Meanwhile, at Sydney Hospital, Inglis was one of the group responsible for the establishment in 1933 of the Kanematsu Memorial Institute of Pathology, with its charter to promote medical research. The generosity of Toranosuke Kitamura and fellow Japanese benefactors was matched by the idealism of Sydney Jamieson and Inglis who saw an opportunity to develop a centre of experimental medical research and pathology within a clinical institution. Almost from the start, the concept aroused hostility from administrators in the hospital and the Department of Public Health who believed that research had no place in patient care, and, indeed, was inimical to it. Inglis was part-time director of the institute in 1933-36.

His personal base remained the university's pathology department where in 1936 he succeeded D. A. Welsh in the chair. Inglis was unwavering in his belief that pathology was the essential basis of clinical training and steadfastly defended the concept that advances in patient care could best be fostered if fundamental research were conducted within hospitals in addition to universities. His influence was pivotal in maintaining the viability of research at the Kanematsu.

With the outbreak of World War II, the responsibility for service pathology at Royal Prince Alfred Hospital fell to Inglis. His opinion in difficult cases was highly valued by his peers. Characteristically, he examined microscope sections and formed a view before reading the clinical history, and his reports always indicated any lingering doubts he had about his diagnosis. This intellectual integrity was the hallmark of his work and it influenced generations of pathologists associated with the Sydney school. Inglis's extra workload consumed his energies and left little time for personal research. He began to write about medical education and entertained hopes that, after the war, academic pathology would assume a greater role in the teaching hospitals. His hopes were dashed when the R.P.A.H. board appointed a non-university pathologist, making clear its rejection of his position on experimental research and its fear of an academic takeover.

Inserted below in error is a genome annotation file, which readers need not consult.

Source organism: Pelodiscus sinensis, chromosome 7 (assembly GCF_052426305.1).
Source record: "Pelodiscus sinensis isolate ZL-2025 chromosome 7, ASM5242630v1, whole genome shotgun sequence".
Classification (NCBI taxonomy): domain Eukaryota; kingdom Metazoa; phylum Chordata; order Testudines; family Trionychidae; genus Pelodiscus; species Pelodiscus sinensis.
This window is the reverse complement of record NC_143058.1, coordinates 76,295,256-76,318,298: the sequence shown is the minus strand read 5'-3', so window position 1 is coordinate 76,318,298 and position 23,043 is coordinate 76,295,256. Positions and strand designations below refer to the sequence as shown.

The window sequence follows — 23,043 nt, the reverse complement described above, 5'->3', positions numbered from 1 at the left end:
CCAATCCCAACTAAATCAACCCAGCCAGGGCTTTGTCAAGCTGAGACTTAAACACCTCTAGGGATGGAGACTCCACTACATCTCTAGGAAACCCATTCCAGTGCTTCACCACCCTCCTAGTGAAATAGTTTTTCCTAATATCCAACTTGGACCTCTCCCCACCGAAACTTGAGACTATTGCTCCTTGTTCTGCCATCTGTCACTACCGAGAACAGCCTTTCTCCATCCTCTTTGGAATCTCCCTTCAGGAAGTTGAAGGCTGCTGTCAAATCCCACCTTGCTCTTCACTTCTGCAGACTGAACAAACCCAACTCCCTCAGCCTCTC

At the Congregational Church, Killara, on 15 June 1934 Inglis had married Madge Australia, sister of Ellice Nosworthy. Madge continued the tradition of inviting fourth-year medical students to tea in the garden of the Inglis's North Shore home. Inglis was a founding member (1938) of the Royal Australasian College of Physicians and a director (1946-60) of Sydney Hospital. He retired from the university in 1952. While speaking in defence of the independence of the Kanematsu at a Sydney Hospital board-meeting, he collapsed and died on 26 January 1960; in accordance with his wish, his body was delivered to the university's medical school. His wife survived him, as did the children of his first marriage.

Select Bibliography

  • G. L. McDonald (ed), Roll of the Royal Australasian College of Physicians (Syd, 1988)
  • Historical Records of Australian Science, 6, no 2, Dec 1985
  • Inglis papers (privately held).

Citation details

Yvonne Cossart, 'Inglis, William Keith (1888–1960)', Australian Dictionary of Biography, National Centre of Biography, Australian National University,, published first in hardcopy 1996, accessed online 21 June 2024.

This article was published in hardcopy in Australian Dictionary of Biography, Volume 14, (Melbourne University Press), 1996

View the front pages for Volume 14